Dyslexia accounts for 80 percent of all learning disabilities. The Dyslexia Association of India reported in 2016, close to 35 million children in India were diagnosed with dyslexia. Even today, there hasn’t been much difference in the numbers. Millions go undiagnosed due to India’s deplorably low awareness of the disease. People assume children with a specific learning disability to be just less intellectual or stubborn. These children often find it challenging to perform at their full potential in school or follow instructions.
What Is Dyslexia?
Dyslexia is a condition when a child struggles with language learning abilities. As a result, the child may find it challenging to read, write, pronounce specific words, spell or calculate. These problems may remain for life, but the level of challenge depends on any intervention initiated to treat dyslexia.
Children face problems in more than fifteen functional areas beyond learning capabilities like being excessively conscious about body image, staying unfocused, weak memory etc.
Types of Dyslexia
Rapid naming: While naming letters, colors, numbers, or objects, the individual has to give a long thought. The names do not come naturally or automatically once they see them.
Surface: The child will have difficulty learning new words or memorizing familiar ones. The condition is also termed dyseidetic dyslexia.
Phonological: The child struggles with sounding out words, letters or syllables. They cannot decode a language, finding links with how a word is written and spoken. It is also termed dysphonetic dyslexia.
Visual Dyslexia: Visual Dyslexia causes problems in visual processing that impair the ability to understand what the eye sees. As a result, the child cannot spell letters as it demands the brain to sequence the letters or shapes of them correctly. The alphabets may appear blurry or reversed to the child.
Double deficit: The child faces reading difficulties concerning two areas. One is about naming speed, and the other is about recognizing word sounds. The form is a combination of rapid naming and phonological dyslexia.
Signs You May Notice
So how do you understand if your child has dyslexia? These are some of the tell-tell signs.
- Delay in developing speech in early childhood.
- Confusion with directions
- The child is always distracted
- Unable to generate rhyming words in late childhood.
- Lacking fluency.
- Make grammatical errors, mishear sounds, or conflate similar-sounding terms.
- Balance or coordination problems
- Difficulty in doing calculations(dyscalculia)
- Behavior issues.
Diagnosis and Treatment at Continua Kids
Although ADHD can impair learning, it is not a learning disability. Children with dyslexia can learn to read and write with the help of compensatory strategies, therapy, and educational support. Techniques and technical aids are available to help manage or conceal the disorder’s symptoms.
We conduct a Psychoeducational Evaluation that assesses the following areas depending on the child’s age.
- Auditory and Visual Critical Thinking
- Language skills
- Abstract Reasoning and Problem Solving Skills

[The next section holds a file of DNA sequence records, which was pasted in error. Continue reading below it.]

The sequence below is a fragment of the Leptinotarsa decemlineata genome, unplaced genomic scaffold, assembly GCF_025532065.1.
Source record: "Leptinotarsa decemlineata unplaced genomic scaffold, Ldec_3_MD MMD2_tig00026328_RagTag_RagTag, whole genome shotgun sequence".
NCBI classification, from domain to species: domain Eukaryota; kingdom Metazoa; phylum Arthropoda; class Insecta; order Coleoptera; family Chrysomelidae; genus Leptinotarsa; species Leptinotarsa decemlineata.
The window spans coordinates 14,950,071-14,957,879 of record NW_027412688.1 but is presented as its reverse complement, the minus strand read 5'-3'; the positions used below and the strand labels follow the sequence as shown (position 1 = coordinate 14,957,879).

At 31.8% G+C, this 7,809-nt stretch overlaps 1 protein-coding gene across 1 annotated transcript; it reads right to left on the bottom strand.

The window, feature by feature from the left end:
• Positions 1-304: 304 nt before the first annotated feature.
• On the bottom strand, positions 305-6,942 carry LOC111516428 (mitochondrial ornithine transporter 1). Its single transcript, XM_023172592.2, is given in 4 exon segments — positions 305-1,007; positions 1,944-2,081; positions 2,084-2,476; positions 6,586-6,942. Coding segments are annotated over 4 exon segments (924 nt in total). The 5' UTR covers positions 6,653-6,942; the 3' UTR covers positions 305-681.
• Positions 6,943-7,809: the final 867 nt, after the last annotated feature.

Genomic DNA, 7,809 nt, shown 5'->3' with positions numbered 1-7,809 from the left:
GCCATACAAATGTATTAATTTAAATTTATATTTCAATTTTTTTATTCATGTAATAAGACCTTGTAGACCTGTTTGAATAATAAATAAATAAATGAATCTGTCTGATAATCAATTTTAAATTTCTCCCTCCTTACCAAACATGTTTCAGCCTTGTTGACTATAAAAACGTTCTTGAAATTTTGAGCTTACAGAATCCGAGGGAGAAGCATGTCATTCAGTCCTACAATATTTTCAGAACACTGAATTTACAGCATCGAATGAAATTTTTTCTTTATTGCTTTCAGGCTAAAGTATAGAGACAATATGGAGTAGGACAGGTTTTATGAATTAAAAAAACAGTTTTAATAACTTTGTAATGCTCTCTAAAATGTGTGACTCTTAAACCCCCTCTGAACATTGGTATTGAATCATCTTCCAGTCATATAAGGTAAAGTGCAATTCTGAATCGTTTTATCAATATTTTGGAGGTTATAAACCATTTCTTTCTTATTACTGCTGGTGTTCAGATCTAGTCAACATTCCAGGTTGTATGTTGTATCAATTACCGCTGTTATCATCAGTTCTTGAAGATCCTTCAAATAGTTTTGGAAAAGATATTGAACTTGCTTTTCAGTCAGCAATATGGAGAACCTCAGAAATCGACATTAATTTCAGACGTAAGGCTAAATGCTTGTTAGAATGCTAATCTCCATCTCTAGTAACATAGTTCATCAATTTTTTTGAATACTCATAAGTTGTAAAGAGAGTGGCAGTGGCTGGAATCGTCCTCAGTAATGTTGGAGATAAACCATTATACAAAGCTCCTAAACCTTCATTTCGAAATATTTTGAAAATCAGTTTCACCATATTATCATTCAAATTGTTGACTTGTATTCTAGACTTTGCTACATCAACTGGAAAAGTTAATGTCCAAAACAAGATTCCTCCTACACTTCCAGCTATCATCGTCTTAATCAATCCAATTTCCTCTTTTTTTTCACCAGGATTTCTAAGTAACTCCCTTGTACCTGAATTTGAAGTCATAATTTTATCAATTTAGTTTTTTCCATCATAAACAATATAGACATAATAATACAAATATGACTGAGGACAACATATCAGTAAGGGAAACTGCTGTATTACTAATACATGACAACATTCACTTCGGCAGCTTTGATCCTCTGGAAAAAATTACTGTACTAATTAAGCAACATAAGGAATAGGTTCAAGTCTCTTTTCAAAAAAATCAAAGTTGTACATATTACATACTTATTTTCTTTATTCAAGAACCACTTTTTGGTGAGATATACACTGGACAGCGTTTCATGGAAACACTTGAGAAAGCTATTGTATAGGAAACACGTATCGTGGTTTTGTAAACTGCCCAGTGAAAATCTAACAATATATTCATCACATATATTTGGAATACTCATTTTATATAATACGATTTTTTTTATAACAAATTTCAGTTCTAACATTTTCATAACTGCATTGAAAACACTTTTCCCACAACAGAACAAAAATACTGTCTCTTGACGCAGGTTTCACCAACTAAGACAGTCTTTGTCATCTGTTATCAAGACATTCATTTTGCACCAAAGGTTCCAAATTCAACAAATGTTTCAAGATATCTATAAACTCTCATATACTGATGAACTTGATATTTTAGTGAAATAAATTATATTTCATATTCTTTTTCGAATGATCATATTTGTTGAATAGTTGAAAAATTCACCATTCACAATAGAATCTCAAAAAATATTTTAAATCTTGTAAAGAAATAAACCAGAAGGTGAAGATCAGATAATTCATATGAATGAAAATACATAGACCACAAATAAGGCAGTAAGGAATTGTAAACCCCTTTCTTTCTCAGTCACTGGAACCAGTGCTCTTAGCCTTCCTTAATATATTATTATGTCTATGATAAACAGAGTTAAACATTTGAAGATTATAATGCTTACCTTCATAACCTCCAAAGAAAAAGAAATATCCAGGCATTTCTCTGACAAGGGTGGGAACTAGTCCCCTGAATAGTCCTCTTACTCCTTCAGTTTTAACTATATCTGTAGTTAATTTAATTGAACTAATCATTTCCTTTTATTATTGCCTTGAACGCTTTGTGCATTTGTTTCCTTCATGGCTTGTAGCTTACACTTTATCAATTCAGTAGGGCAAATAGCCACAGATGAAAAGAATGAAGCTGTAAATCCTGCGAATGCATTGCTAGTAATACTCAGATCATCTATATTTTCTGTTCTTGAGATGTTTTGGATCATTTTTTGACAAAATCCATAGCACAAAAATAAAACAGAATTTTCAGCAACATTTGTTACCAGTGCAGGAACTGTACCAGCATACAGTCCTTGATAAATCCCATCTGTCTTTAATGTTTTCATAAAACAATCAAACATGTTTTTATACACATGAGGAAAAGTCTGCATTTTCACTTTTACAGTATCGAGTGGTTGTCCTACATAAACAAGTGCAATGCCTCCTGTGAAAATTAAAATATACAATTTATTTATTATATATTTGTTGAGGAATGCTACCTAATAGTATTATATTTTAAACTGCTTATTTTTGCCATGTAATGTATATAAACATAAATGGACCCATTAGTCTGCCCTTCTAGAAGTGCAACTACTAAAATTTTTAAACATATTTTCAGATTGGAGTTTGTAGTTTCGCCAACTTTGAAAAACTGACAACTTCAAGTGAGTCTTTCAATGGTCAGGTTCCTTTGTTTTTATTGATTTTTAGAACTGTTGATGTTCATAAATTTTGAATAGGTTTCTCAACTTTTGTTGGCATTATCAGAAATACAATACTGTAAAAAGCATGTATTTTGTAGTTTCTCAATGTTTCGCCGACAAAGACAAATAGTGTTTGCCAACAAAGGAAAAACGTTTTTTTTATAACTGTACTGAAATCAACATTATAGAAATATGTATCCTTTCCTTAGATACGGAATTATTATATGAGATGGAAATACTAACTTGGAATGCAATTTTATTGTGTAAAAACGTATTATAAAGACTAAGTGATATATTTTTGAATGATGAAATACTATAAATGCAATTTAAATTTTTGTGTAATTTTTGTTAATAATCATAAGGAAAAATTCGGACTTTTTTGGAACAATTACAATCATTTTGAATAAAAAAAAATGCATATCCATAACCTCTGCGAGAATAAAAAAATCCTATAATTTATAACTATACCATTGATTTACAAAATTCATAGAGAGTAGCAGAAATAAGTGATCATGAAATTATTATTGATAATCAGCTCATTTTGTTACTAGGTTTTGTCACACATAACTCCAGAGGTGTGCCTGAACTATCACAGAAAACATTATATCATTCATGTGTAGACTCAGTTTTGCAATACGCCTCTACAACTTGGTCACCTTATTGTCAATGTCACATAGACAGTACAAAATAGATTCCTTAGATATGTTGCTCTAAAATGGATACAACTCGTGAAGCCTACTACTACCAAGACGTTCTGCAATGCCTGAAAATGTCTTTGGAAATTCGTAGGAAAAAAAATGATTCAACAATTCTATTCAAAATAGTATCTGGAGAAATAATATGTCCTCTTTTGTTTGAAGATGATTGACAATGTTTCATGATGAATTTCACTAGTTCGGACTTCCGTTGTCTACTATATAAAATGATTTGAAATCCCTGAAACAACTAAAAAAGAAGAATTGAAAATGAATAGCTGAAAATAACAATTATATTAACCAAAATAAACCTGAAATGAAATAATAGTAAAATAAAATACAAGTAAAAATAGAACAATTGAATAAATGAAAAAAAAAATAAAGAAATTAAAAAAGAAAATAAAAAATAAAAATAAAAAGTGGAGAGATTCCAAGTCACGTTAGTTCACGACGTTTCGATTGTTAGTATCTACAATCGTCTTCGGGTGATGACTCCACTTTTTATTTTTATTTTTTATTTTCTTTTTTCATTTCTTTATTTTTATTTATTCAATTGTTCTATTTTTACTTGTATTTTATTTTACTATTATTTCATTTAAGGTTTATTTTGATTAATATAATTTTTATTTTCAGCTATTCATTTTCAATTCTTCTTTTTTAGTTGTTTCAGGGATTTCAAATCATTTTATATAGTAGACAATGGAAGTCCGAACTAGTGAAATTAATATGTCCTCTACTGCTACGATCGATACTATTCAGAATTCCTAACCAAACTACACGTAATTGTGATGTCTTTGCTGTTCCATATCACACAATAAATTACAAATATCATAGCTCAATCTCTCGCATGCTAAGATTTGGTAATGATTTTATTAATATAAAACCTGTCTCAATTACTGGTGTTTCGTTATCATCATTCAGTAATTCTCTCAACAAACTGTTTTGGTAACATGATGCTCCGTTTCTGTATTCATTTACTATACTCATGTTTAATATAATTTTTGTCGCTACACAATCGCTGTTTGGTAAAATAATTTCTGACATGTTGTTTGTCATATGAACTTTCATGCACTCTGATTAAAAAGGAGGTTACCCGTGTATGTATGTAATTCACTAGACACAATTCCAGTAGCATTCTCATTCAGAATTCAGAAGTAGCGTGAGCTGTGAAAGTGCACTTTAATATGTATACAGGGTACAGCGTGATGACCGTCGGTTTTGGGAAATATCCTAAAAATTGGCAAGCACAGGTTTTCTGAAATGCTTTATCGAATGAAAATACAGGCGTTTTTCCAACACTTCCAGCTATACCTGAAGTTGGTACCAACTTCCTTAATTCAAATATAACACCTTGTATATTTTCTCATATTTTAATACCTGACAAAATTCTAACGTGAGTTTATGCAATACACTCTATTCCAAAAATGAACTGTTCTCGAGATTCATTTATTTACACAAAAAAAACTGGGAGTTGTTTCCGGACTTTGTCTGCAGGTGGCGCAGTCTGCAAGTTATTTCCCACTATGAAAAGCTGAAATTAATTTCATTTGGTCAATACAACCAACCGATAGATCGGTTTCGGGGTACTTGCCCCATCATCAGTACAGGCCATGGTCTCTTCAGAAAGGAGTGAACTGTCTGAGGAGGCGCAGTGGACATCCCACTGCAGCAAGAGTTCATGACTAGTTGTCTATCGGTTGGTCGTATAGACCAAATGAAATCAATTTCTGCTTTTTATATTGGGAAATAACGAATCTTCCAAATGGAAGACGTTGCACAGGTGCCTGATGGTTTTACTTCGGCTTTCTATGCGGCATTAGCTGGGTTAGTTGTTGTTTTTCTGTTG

- Attention span
- Auditory and Visual Discrimination and classification
- Visual-Motor Coordination
After adequately analyzing the test results, we can design an intervention plan. We also plan mediation with the Best doctor for specially abled kids.
For children diagnosed with dyslexia, we have reinforced collateral training for reading and spelling improvement using specially-tailored fonts.
At Continua Kids, the treatments are not limited to specific conditions. Our well-rounded diagnosis accurately determines the coexisting conditions like ADHD our autism that may be present along with dyslexia. We have the most qualified professionals for various therapies familiar with the needs of specially-abled children with multiple conditions, supervised by the best pediatric neurologist in Delhi.
For more queries about dyslexia and the related interventions, give us a call or book an appointment for a consultation.
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Dyslexia may be an inherited condition, or the child may have developed it from a traumatic head injury. Sometimes the condition develops in the womb itself.
At least 20% of the population has dyslexia to some degree. The child may not have any psychological defects on a mild level as it happens for moderate to severe cases. As dyslexia intensifies, the child becomes highly uncomfortable with regular school activities.
There is no absolute cure for dyslexia as the exact neural defect causing it is yet to be discovered. However, with the proper treatment and support, management is possible. It is critical to intervene early in efforts to improve reading and writing abilities.
No, dyslexia and autism aren’t related as one is a learning disorder while the other is a developmental disorder. But a child diagnosed with autism may also have dyslexia. But the reverse isn’t true.
ADHD and dyslexia share some characteristics though they are two distinct brain disorders. ADHD impairs impulse control and focus, making one hyperactive. Dyslexia also causes loss of focus, but it is a learning disability that makes it difficult to understand written and spoken language.
are required for special children under one roof.